With every element conquered with such precision, from the acting (in particular Cruise and Moore who throw caution to the wind with stunningly brave performances), to the lively though lyrically melancholic music of Aimee Mann and Jon Brion and the cinematography, editing, writing, directing and running time, this is a masterpiece I absolutely cherish and hold in incredibly high regard as an example of the story-telling format that is film. The interwoven narratives are not used as a gimmick, but rather essential in conveying a truthful and heart-felt central theme, and the lesser attention paid to the documentary-like opening the better, as although it is indeed an outstanding sequence it quite intentionally promises a different journey leading to a different outcome than what transpires. We can’t predict where life will take us, but as Officer Kurring tells us, we can “do good,” perhaps leading to not only fulfilment for ourselves but love and happiness for others.

Like the petals on a magnolia, we are all connected.

As evidenced in Magnolia’s final, beautiful shot, these connections can be life-changing.

5 Wise Up sing-alongs out of 5

22 responses to “Classic Review – Magnolia (1999)

  1. I need to watch this again – the first time I found the disconnectedness confusing. But it was memorable. I knew it was good because it was oblique and memorable at the same time, I just didn’t quite understand it. I’m older now, so I think it would make more sense to me now.

    • Hi Denise. I definitely recommend watching it again; the characters arcs don’t cross in the traditional sense which I found confusing upon first viewing too, but the more you watch it the more it unravels into a real work of art.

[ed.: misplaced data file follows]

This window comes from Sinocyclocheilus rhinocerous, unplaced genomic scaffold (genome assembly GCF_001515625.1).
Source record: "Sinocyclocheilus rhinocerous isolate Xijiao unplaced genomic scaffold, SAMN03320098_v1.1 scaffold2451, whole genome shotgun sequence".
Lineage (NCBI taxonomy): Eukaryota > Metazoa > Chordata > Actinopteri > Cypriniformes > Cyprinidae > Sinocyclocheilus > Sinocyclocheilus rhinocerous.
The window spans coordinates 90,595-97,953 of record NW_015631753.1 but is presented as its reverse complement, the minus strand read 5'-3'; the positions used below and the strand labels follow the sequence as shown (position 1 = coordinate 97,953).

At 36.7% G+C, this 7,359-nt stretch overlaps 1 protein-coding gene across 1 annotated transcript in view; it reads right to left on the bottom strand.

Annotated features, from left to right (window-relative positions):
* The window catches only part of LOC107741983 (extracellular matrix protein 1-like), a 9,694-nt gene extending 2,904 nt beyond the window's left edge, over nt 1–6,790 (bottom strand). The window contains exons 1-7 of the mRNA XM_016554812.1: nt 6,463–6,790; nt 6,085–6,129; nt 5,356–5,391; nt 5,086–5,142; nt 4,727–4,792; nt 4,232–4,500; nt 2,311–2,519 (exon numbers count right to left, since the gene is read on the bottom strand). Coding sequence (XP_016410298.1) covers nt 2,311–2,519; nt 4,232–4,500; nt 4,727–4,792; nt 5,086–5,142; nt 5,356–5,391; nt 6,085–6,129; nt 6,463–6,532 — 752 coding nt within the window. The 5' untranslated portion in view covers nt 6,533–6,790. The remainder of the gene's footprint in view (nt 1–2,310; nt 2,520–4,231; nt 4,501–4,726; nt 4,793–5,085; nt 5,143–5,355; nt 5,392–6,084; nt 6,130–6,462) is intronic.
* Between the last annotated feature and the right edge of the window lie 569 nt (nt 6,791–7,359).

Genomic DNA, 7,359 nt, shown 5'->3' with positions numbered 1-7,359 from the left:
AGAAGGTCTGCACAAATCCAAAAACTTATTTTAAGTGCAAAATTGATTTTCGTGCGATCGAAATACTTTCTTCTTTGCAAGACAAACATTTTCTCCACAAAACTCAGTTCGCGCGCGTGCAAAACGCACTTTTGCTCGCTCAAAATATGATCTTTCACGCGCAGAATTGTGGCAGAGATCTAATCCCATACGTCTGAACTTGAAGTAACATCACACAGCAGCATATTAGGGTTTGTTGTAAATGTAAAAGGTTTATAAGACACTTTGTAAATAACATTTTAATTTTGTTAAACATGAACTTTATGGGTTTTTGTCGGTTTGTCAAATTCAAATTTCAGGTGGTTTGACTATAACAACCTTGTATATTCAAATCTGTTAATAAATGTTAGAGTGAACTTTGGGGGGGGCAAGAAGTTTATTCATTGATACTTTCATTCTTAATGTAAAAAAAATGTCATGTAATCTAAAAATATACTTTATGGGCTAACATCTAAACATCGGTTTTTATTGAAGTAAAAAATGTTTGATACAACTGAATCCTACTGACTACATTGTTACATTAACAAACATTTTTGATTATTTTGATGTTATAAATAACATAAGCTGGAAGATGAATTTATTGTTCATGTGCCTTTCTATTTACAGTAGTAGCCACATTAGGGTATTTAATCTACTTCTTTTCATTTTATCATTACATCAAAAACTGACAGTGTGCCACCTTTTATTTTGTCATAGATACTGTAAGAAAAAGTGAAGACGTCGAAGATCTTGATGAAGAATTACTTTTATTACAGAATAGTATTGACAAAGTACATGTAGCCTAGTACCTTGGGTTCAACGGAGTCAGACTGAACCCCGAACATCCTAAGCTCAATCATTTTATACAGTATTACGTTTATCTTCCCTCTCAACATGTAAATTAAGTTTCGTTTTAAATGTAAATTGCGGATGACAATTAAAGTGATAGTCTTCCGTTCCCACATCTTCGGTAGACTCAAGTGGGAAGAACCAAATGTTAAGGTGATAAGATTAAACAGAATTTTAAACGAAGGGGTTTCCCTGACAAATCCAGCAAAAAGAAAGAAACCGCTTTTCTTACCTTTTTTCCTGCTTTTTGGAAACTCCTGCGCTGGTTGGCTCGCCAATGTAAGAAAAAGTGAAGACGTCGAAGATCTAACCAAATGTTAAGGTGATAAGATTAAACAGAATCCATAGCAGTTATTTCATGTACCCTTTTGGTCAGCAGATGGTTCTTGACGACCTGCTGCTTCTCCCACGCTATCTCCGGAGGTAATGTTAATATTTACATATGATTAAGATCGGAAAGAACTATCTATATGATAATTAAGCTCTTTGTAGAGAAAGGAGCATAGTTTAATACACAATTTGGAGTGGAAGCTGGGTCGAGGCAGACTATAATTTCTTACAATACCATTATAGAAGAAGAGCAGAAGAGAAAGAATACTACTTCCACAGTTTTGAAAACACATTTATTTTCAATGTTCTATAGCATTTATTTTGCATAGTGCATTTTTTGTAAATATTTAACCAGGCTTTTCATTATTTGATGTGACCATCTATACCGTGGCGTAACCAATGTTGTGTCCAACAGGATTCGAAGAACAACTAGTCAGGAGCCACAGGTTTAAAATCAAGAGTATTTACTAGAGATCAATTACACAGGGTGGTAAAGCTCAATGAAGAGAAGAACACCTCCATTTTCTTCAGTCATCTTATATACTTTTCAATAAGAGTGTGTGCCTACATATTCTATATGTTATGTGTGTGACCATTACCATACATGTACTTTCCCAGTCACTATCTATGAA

2. Agreed. While it might be PTA’s most maligned film, I like Magnolia a lot, as well. My 24th favorite of all time? Probably not. But very good all the same. 🙂

    • There are some critics that for whatever reason dislike it, but Roger Ebert labelling it one of his ‘Great Movies’ and PTA referring to it as his favourite work more than overshadow them.
      Glad you like it as well!

  3. What do you value most in film? Lately I’ve been putting camera work and acting ahead of coherent story. Both just make film more enjoyable for me and while the story in magnolia is great its the acting and pta shots that make this a top ten film for me. The long unbroken shit of entering the studio during a rain storm and when we first meet brad in the bar are two of my favorite shots of all time. Tom cruise, Jason robards, Phillip baker hall,and pPhillip Seymour Hoffman give career performances. I love this film.

    • I assume you meant “long unbroken shot?” ha.
      Very hard question! looking back at the films I love most, it has to be camera work/acting also: Lynch, Argento (although that is mostly camera/lighting/music), Malick, Kubrick.
      Magnolia is certainly a rare example of excelling in every aspect, and I agree with everything you mentioned.

  4. I absolutely agree with everything you said. It is a film that is better every time you watch it. It is my top 20 for sure and easily P.T. Anderson’s most ambitious film from a writer’s point of view.

    • That’s great to hear. It really is amazing how it improves with each viewing considering its length, and you can really tell that PTA held nothing back in making his vision come to life.
      Cheers, Jordan

  5. great review of a great film, and nice that you’ve reposted it in light of the passing of Philip Seymour Hoffman. I read somewhere that when Anderson was filming, he had the frogs planned but didn’t know about Exodus at all. It was Henry Gibson who mentioned to him that the frogs were from Exodus, and so Anderson then went about inserting a few references to it (I think you also see the Exodus quote at a bus stop).

    • Ah that is very interesting! There is also a very obvious reference (once you know it is there) atop the apartment building the boy jumps from at the film’s beginning.
      Cheers, Jordan